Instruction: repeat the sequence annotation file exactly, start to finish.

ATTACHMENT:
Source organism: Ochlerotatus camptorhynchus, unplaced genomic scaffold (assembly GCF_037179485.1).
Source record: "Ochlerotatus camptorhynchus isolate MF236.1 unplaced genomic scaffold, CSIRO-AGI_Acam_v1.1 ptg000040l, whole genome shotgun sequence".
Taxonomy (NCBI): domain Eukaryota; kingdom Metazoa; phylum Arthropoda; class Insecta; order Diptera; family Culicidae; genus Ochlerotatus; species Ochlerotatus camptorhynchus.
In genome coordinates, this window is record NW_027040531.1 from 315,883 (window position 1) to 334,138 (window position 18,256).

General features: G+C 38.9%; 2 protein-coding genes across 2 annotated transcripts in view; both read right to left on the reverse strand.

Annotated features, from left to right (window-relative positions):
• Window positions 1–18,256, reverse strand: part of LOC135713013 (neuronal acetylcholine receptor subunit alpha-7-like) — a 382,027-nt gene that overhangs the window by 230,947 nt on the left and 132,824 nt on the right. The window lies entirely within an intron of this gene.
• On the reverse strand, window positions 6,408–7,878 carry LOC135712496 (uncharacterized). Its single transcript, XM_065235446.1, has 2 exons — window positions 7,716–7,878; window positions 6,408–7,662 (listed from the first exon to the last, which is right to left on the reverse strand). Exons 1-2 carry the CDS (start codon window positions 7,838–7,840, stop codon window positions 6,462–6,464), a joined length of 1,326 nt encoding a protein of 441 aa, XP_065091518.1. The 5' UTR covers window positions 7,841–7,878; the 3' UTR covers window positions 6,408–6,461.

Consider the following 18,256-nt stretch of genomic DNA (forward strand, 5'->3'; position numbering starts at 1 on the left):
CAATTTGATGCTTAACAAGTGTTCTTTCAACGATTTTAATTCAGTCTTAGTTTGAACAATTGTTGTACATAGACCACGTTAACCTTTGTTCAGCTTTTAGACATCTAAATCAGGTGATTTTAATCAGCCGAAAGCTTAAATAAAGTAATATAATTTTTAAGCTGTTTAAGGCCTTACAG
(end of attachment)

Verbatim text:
Source organism: Ochlerotatus camptorhynchus, unplaced genomic scaffold (assembly GCF_037179485.1).
Source record: "Ochlerotatus camptorhynchus isolate MF236.1 unplaced genomic scaffold, CSIRO-AGI_Acam_v1.1 ptg000040l, whole genome shotgun sequence".
Taxonomy (NCBI): domain Eukaryota; kingdom Metazoa; phylum Arthropoda; class Insecta; order Diptera; family Culicidae; genus Ochlerotatus; species Ochlerotatus camptorhynchus.
In genome coordinates, this window is record NW_027040531.1 from 315,883 (window position 1) to 334,138 (window position 18,256).

General features: G+C 38.9%; 2 protein-coding genes across 2 annotated transcripts in view; both read right to left on the reverse strand.

Annotated features, from left to right (window-relative positions):
• Window positions 1–18,256, reverse strand: part of LOC135713013 (neuronal acetylcholine receptor subunit alpha-7-like) — a 382,027-nt gene that overhangs the window by 230,947 nt on the left and 132,824 nt on the right. The window lies entirely within an intron of this gene.
• On the reverse strand, window positions 6,408–7,878 carry LOC135712496 (uncharacterized). Its single transcript, XM_065235446.1, has 2 exons — window positions 7,716–7,878; window positions 6,408–7,662 (listed from the first exon to the last, which is right to left on the reverse strand). Exons 1-2 carry the CDS (start codon window positions 7,838–7,840, stop codon window positions 6,462–6,464), a joined length of 1,326 nt encoding a protein of 441 aa, XP_065091518.1. The 5' UTR covers window positions 7,841–7,878; the 3' UTR covers window positions 6,408–6,461.

Consider the following 18,256-nt stretch of genomic DNA (forward strand, 5'->3'; position numbering starts at 1 on the left):
CAATTTGATGCTTAACAAGTGTTCTTTCAACGATTTTAATTCAGTCTTAGTTTGAACAATTGTTGTACATAGACCACGTTAACCTTTGTTCAGCTTTTAGACATCTAAATCAGGTGATTTTAATCAGCCGAAAGCTTAAATAAAGTAATATAATTTTTAAGCTGTTTAAGGCCTTACAG